The study of Japanese religion, and the archaeology associated with major religious sites, provides a fascinating insight into alternative ways of engaging with the transcendental. Shinto and Buddhism, the two major religions of Japan, have different ideas about nature and the place of human beings within it. These ideas are often expressed through sacred monuments, including as shrines, temples and gardens, and also through ideas of sacred landscapes, such as mountains. This strand explores some of the discoveries that are helping us understand the development of Japanese religious traditions and their place in the religious history of humanity as a whole.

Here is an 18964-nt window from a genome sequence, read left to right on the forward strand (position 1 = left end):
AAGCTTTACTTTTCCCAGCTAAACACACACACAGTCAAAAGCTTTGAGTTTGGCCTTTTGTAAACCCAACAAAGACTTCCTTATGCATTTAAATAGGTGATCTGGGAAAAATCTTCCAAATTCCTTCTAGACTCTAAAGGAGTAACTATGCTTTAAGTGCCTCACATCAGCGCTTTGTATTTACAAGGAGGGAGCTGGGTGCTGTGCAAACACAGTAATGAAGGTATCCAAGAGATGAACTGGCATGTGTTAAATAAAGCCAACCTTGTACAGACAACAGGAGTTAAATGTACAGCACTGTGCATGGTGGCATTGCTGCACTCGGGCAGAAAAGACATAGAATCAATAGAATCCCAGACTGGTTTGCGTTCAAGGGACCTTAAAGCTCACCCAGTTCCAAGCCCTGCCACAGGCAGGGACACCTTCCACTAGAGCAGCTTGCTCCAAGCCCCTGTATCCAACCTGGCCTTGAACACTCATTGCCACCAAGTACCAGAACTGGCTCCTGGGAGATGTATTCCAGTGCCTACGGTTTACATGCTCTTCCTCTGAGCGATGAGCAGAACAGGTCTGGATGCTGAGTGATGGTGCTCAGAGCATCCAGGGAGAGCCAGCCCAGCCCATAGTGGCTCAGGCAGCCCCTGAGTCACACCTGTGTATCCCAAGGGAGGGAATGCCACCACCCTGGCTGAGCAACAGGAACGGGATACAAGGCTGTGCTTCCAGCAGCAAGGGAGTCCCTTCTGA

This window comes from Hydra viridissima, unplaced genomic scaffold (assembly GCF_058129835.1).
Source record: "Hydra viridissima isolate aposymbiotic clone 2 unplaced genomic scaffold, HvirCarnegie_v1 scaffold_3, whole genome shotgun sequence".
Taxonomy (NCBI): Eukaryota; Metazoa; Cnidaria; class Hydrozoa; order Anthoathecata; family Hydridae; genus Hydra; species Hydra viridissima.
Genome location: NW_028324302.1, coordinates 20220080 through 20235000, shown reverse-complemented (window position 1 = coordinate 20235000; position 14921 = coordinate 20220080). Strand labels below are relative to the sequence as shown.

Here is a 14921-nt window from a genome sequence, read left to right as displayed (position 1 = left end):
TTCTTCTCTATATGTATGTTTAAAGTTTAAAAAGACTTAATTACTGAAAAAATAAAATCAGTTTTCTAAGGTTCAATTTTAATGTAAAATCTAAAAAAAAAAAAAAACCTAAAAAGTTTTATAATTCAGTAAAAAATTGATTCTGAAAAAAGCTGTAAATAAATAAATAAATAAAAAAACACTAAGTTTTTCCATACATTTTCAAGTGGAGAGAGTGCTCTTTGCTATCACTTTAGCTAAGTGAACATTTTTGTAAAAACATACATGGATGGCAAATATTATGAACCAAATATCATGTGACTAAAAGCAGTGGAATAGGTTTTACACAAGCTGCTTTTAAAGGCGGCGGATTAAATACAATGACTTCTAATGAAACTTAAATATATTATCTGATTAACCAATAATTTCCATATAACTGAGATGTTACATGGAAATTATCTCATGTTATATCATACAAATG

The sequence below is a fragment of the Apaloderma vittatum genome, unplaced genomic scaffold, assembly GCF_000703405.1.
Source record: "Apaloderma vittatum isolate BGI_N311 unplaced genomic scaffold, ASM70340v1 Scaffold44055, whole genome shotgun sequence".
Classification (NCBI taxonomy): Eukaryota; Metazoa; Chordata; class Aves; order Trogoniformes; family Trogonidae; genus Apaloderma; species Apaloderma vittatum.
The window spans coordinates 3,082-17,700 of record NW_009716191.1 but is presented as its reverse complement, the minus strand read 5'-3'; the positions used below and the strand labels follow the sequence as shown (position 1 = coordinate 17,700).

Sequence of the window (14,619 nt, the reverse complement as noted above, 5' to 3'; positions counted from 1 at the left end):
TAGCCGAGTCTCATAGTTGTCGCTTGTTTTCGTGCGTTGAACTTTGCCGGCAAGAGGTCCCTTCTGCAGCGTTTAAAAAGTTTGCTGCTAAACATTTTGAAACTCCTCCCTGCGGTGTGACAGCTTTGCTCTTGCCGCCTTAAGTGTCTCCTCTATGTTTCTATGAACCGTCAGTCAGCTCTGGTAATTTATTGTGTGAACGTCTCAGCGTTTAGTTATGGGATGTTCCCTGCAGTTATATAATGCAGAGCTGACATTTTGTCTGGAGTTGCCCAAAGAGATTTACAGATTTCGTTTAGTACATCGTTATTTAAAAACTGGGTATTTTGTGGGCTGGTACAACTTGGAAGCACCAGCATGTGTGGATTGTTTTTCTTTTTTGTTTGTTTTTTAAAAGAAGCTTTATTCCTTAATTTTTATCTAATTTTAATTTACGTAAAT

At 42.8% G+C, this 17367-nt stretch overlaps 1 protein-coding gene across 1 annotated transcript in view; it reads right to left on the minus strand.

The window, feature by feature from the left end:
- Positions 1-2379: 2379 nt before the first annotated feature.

Shinto (which means ‘the Way of the Gods’) is usually described as the indigenous religion of Japan. Many aspects of Shinto were described in early historical documents, but it was not until later on that it was fully codified, and used as the basis for State Shinto, the official ideology of the modern Japanese state from the Meiji period to 1945. Buddhism was introduced to Japan in the 6th century AD, originating in the teachings of the Buddha, who lived in India in the 5th century BC. Today, most Japanese people follow aspects of both Shinto and Buddhist religions – visiting Shinto shrines at New Year and other auspicious occasions, and following Buddhist related funerary practices. These two religious traditions now co-exist with a variety of other beliefs, including shamanism, Christianity and a series of so-called ‘New Religions’. This diversity is reflected in the wide range of sacred places (many now recognised as ‘Power Spots’ and contributes to the great interest of studying religion in Japan